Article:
Pope Hails a Mayor Who Avoided "Temptation of Tabor"

Recalls the Life of Giorgio La Pira of Florence

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VATICAN CITY, NOV. 8, 2004 (Zenit.org).- John Paul II highlighted the civil and political commitment of Giorgio La Pira, a one-time mayor of Florence whose work reflected the fruit of prayer and contemplation.

The praise came in a papal message that helped mark the celebration of the centenary of La Pira’s birth.

In the message, read Friday during the solemn celebration in Florence’s Santa Maria del Fiore cathedral, on the 27th anniversary of La Pira’s death, the Holy Father praised the layman’s “great intellectual and moral energies, empowered and refined in the daily exercise of study, reflection, ascesis and prayer.”

“Intuitive by nature, he felt called to develop his commitment as a Christian in the footsteps of Jesus sent to proclaim a joyful message to the poor,” said the message sent by the Pope. “It was necessary to avoid the ‘temptation of Tabor,’ as he called it, to descend to the plane of daily dedication to the many needs of his neighbor in difficulty.”

Giorgio La Pira was born in Pozzallo on Jan. 9, 1904, to a humble family. Having obtained his licentiate in law, he moved to Florence where, in 1934, he was appointed to the chair of Roman law and undertook an initiative called the Mass of St. Proculo to offer spiritual and material help to the poor.

Between 1929 and 1939 he carried out an intense activity as a university professor that put him in touch with the Catholic University of Milan. He was dedicated to Youth Catholic Action and to Catholic publications, writing in numerous reviews, including Frontespizio.

In 1939 he founded and directed Principi, a review that presented the Christian premises of a genuine democracy, at the height of the Fascist regime. The regime banned its publication.

In 1943, La Pira created the clandestine publication San Marco, while the secret police sought ways to arrest him. He moved to Rome and, the following year, taught a course on “The Premises of Politics,” an initiative of the Catholic Institute of Social Activities, at the Lateran Athenaeum.

“From the fruitful tension between contemplation and action (…) stems also the spiritual heritage he left the Church of Florence and the whole ecclesial community,” the Pontiff added in his message.

Mayor of Florence in 1951-’58 and 1961-’65, La Pira left an indelible mark on the city’s conscience and appearance, through numerous administrative endeavors and political and social initiatives. He promoted works of reconstruction on the city’s outskirts and toiled to defend workers and to help the poor.

La Pira played an important part in the drafting of the Italian Constitutional Charter, upholding the immanent value of the human person and the inviolability of his fundamental rights. He also fought for the insertion of the right to work as an inalienable element of the human being’s dignity.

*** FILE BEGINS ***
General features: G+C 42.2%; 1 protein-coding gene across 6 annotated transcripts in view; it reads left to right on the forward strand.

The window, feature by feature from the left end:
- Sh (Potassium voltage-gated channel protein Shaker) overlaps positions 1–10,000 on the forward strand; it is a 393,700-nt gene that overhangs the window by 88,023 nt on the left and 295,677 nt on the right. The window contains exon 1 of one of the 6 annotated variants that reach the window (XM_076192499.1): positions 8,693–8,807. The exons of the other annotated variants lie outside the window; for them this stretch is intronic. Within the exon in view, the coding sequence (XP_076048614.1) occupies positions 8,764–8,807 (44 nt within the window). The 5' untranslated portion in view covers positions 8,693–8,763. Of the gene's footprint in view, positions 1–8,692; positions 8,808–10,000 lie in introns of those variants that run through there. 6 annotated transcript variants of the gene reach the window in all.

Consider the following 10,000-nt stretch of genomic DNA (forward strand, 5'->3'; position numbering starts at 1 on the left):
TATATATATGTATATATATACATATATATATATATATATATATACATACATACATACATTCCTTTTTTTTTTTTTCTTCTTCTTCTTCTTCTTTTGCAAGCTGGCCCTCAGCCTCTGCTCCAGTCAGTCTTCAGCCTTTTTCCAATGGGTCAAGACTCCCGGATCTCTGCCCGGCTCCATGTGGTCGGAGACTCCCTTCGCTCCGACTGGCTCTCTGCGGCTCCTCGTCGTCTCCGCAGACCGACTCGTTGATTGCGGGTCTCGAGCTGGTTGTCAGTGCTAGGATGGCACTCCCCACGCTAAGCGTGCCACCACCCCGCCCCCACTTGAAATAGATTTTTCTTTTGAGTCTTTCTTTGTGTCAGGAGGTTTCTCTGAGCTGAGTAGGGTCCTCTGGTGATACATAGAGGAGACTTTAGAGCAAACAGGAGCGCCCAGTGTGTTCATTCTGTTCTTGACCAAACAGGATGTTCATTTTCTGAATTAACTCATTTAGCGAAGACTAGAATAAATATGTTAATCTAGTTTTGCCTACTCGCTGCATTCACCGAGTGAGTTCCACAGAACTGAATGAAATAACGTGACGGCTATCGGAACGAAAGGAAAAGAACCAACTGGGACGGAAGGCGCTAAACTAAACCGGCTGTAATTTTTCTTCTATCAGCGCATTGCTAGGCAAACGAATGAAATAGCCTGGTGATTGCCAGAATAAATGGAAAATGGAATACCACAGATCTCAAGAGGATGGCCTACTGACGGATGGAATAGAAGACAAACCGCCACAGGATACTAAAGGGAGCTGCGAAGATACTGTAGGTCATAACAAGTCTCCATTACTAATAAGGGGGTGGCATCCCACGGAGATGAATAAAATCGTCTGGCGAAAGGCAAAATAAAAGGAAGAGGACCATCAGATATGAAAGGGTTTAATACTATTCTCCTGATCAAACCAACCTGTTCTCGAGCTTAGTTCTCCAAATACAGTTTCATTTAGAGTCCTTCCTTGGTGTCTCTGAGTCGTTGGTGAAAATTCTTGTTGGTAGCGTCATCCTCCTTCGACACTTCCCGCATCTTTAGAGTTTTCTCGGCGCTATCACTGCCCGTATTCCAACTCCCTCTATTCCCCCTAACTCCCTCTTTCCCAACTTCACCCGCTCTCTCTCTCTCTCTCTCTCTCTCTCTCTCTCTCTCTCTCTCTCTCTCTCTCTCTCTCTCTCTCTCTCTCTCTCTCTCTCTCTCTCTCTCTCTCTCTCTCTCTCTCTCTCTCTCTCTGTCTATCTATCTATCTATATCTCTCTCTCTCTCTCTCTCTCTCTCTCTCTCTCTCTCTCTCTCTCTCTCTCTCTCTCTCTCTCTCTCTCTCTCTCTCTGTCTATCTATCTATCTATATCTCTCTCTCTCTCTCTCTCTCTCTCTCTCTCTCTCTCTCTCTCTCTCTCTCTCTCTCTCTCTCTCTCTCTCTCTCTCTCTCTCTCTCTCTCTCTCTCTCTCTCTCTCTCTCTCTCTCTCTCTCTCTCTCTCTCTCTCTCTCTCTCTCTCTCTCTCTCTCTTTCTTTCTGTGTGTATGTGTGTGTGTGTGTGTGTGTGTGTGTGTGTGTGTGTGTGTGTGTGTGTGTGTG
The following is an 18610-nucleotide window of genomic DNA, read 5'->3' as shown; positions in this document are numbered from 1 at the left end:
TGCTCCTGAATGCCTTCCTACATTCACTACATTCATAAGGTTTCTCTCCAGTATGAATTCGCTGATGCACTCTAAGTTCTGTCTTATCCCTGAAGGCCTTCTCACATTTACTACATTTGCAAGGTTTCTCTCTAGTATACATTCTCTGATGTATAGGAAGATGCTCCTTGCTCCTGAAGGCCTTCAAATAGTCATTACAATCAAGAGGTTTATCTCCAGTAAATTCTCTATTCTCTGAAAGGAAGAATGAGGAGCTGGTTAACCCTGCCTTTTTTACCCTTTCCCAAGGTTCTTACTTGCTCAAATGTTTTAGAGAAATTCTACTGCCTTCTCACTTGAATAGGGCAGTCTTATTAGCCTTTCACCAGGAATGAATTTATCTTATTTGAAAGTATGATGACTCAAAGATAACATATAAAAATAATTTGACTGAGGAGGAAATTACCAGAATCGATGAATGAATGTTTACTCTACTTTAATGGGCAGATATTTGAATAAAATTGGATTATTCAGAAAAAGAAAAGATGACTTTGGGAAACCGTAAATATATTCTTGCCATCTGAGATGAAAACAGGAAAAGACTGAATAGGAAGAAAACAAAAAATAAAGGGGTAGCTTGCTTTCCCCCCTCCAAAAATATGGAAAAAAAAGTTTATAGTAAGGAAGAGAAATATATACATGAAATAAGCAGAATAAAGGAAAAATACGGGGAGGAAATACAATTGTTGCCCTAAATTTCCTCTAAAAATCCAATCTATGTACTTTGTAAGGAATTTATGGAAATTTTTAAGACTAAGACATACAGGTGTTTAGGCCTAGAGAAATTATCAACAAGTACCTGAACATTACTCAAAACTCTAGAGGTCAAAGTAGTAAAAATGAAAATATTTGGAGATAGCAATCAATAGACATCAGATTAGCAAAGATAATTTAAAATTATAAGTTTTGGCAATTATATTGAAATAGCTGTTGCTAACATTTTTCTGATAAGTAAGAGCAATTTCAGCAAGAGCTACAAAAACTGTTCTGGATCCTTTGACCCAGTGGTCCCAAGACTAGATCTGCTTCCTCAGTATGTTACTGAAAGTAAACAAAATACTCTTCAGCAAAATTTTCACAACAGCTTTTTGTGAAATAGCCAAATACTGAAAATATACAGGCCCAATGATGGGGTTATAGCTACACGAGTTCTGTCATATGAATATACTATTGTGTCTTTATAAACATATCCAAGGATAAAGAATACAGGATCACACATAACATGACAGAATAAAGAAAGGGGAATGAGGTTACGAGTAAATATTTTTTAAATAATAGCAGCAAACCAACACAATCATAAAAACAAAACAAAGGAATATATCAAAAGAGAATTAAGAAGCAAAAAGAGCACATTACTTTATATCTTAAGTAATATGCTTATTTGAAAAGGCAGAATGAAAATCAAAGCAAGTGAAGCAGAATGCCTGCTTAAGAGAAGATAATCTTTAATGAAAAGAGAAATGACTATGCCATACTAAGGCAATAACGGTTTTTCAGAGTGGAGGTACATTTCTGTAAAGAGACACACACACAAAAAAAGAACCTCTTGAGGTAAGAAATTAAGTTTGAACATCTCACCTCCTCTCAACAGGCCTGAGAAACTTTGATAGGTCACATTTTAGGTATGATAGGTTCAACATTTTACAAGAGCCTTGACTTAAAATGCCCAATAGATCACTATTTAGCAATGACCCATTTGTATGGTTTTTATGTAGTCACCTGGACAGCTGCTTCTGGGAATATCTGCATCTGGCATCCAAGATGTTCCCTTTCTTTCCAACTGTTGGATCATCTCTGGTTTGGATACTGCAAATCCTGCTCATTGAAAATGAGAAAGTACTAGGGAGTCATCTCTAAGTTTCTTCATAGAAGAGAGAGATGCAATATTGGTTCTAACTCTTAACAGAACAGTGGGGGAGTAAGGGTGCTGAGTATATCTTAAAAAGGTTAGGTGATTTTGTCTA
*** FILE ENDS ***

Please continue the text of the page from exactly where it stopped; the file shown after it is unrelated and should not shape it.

“His was a spirituality, which we could say was ‘immanent’ to his daily activity: for him there was no dichotomy between Eucharistic Communion, meditation, cultural commitment, and social and political action,” the Holy Father said.

La Pira professed a special devotion to the Most Holy Trinity, “which attracted and recollected his soul in contemplation and adoration,” the Pope said. This devotion impelled La Pira to write: “The root of action is always here: in this ‘ecstasy’ of the enamored soul that sheds tears saying to the Lord: My Lord and my God! My God and my all!”

“His mind illuminated by faith was capable of premonitory intuitions for the course of the Church and the world, especially in regard to the need for peace among peoples and the overcoming of atheist and materialist ideologies,” John Paul II added.

During a trip to the Soviet Union in 1959, La Pira addressed in the Supreme Soviet in the Kremlin not only the question of disarmament but the topic of religious freedom, as an essential element for a complete process of peaceful building.

His commitment to interreligious dialogue was highlighted by the Pope last April 26, when he received in audience the participants in a meeting promoted by the National Association of Italian Municipalities.

On that occasion, John Paul II recalled as “emblematic” the “Congresses for Peace and Christian Civilization,” promoted by La Pira in Florence from 1952 to 1956, “to foster friendship among Christians, Jews and Muslims.”

“Faithful to the magisterium of the Church (…), he understood public office as a service to the common good, outside of the conditionings of power and the pursuit of prestige or personal interest,” the Holy Father wrote in the message.

“Let us pray that his example will stimulate and animate all those who are committed to witness the Gospel with their lives in present-day society and who are at the service of others, in a special way of the poor who always had in him a solicitous and faithful friend,” the message concluded.

Cardinal Ennio Antonelli, archbishop of Florence, announced that the conclusion of the diocesan phase of the cause of beatification of La Pira might take place Jan. 9.

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